The aircraft operator involved in a crash that killed 15 people let inexperienced pilots fly passenger flights unpaid to clock up flying time, a Senate inquiry has been told.
Fiona Norris, whose husband was one of 15 killed when a Transair Metroliner crashed near Lockhart River in Far North Queensland in 2005, said Transair pilots were buying flying time while carrying passengers.
Her husband, Paul Raymond Norris, a pilot, was a passenger.
Ms Norris said the pilots bought time to increase their flight experience hours. “I know many pilots who had bought time with Transair,” she said.
“Whilst undergoing training, but actually buying time in the capacity that they’re not getting paid an income at all, they’re actually buying their time,” Ms Norris said.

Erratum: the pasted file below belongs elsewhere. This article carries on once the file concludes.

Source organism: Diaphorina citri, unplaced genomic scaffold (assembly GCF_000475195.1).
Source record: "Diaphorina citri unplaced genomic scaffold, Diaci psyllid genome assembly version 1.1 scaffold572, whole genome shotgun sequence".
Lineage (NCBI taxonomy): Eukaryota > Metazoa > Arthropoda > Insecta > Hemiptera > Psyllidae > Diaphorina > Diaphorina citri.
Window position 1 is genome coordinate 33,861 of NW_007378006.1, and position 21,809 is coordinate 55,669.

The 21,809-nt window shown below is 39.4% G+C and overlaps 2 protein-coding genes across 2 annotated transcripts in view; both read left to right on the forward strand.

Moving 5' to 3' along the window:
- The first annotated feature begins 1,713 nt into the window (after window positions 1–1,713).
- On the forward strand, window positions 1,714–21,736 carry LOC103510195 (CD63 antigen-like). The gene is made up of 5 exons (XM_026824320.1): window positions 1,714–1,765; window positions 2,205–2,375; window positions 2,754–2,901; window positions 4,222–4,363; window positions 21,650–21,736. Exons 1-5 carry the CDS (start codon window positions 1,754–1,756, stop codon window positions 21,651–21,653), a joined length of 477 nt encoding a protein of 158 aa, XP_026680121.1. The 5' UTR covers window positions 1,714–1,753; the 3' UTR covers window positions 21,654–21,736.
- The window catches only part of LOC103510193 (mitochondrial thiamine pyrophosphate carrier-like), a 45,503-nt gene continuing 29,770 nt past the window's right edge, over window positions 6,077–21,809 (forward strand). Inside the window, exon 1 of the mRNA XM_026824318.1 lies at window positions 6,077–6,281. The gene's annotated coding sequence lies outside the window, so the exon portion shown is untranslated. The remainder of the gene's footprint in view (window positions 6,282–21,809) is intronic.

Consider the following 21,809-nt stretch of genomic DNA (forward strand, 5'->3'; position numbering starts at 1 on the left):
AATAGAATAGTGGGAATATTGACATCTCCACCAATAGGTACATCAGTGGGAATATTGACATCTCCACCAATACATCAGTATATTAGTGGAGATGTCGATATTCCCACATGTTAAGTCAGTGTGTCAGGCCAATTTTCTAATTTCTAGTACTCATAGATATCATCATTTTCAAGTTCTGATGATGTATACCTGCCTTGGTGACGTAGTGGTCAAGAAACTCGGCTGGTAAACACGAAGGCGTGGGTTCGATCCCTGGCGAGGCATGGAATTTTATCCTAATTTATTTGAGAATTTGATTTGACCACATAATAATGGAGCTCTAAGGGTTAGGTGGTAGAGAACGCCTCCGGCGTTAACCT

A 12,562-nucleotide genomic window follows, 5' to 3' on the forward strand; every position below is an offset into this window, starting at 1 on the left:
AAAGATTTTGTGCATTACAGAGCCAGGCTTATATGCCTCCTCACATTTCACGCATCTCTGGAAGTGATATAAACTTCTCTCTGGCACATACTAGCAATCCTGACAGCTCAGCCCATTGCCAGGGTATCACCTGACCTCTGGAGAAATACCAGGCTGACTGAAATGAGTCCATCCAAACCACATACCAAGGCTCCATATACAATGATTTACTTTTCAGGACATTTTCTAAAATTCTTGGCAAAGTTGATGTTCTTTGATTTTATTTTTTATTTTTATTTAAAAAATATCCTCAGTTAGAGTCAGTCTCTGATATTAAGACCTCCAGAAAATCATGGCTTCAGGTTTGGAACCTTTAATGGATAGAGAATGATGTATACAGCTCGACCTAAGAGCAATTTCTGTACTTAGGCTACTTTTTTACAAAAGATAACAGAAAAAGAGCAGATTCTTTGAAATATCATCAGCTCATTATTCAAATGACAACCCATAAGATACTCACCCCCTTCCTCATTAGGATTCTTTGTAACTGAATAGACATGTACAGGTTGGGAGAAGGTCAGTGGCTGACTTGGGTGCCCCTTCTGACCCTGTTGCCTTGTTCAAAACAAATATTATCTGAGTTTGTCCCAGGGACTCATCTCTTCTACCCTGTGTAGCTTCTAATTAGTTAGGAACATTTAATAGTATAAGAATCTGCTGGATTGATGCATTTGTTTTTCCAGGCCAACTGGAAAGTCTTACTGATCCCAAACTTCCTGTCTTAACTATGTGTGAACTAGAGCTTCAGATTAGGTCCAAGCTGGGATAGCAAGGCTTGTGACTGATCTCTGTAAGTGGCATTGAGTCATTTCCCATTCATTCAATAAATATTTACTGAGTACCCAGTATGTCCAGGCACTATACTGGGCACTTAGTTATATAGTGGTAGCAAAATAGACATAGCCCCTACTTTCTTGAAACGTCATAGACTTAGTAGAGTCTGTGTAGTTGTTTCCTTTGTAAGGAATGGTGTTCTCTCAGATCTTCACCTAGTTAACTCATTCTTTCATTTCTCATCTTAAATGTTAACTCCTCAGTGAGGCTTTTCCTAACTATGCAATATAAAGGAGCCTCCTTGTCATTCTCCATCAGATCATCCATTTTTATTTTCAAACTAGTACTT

She said the practice was aimed at getting the pilots’ flying hours up to a required level.
“Under a situation where there isn’t really a proper check and training capacity, where it is not really in the interest of the airline to really train these pilots, it’s simply a money-making scheme for them,” she said.
Ms Norris said pilots with a low number of flying hours should be prevented from flying under certain conditions.
A coroner found the pilot flew too fast and attempted an unauthorised landing, and the airline’s poor safety management practices contributed to the crash.
“I come here with the capacity of a very human element as to how the system failed my husband and the other passengers on board that flight that day,” Ms Norris said.
“Obviously, I can only talk from experience as in from that particular flight, is that the co-pilot had very low time, he had under 500 hours.
“My husband, who was a pilot, had around 1500 hours and he was not in the position of flying a metro, a high-performance aeroplane.”